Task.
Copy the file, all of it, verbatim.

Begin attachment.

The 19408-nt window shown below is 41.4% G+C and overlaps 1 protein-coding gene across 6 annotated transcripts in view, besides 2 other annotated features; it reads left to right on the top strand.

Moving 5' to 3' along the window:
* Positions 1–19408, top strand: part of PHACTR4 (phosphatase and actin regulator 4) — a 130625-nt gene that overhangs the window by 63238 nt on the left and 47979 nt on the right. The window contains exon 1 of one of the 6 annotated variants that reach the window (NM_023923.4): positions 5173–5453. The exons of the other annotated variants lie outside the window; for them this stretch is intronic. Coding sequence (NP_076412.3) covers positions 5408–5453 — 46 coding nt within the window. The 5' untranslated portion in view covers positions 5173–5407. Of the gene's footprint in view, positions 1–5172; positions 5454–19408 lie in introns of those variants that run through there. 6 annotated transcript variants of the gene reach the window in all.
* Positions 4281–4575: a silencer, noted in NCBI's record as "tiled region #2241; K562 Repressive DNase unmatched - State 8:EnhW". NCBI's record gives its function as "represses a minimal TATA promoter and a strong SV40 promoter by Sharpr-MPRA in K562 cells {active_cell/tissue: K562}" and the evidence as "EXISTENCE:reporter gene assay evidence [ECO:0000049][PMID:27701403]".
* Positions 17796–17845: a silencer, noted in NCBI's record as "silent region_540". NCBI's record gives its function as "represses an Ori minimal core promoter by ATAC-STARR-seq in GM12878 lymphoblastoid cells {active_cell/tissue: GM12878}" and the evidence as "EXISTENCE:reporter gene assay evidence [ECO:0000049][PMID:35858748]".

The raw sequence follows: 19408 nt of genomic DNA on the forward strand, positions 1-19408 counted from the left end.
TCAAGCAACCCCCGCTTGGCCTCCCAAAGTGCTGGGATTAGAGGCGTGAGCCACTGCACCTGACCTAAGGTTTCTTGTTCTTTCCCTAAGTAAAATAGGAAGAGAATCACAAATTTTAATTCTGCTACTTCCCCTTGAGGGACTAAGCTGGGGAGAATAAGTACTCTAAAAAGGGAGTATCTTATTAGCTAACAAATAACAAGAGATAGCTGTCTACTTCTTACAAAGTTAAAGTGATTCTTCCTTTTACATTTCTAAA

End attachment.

The 19408-nt window shown below is 41.4% G+C and overlaps 1 protein-coding gene across 6 annotated transcripts in view, besides 2 other annotated features; it reads left to right on the top strand.

Moving 5' to 3' along the window:
* Positions 1–19408, top strand: part of PHACTR4 (phosphatase and actin regulator 4) — a 130625-nt gene that overhangs the window by 63238 nt on the left and 47979 nt on the right. The window contains exon 1 of one of the 6 annotated variants that reach the window (NM_023923.4): positions 5173–5453. The exons of the other annotated variants lie outside the window; for them this stretch is intronic. Coding sequence (NP_076412.3) covers positions 5408–5453 — 46 coding nt within the window. The 5' untranslated portion in view covers positions 5173–5407. Of the gene's footprint in view, positions 1–5172; positions 5454–19408 lie in introns of those variants that run through there. 6 annotated transcript variants of the gene reach the window in all.
* Positions 4281–4575: a silencer, noted in NCBI's record as "tiled region #2241; K562 Repressive DNase unmatched - State 8:EnhW". NCBI's record gives its function as "represses a minimal TATA promoter and a strong SV40 promoter by Sharpr-MPRA in K562 cells {active_cell/tissue: K562}" and the evidence as "EXISTENCE:reporter gene assay evidence [ECO:0000049][PMID:27701403]".
* Positions 17796–17845: a silencer, noted in NCBI's record as "silent region_540". NCBI's record gives its function as "represses an Ori minimal core promoter by ATAC-STARR-seq in GM12878 lymphoblastoid cells {active_cell/tissue: GM12878}" and the evidence as "EXISTENCE:reporter gene assay evidence [ECO:0000049][PMID:35858748]".

The raw sequence follows: 19408 nt of genomic DNA on the forward strand, positions 1-19408 counted from the left end.
TCAAGCAACCCCCGCTTGGCCTCCCAAAGTGCTGGGATTAGAGGCGTGAGCCACTGCACCTGACCTAAGGTTTCTTGTTCTTTCCCTAAGTAAAATAGGAAGAGAATCACAAATTTTAATTCTGCTACTTCCCCTTGAGGGACTAAGCTGGGGAGAATAAGTACTCTAAAAAGGGAGTATCTTATTAGCTAACAAATAACAAGAGATAGCTGTCTACTTCTTACAAAGTTAAAGTGATTCTTCCTTTTACATTTCTAAA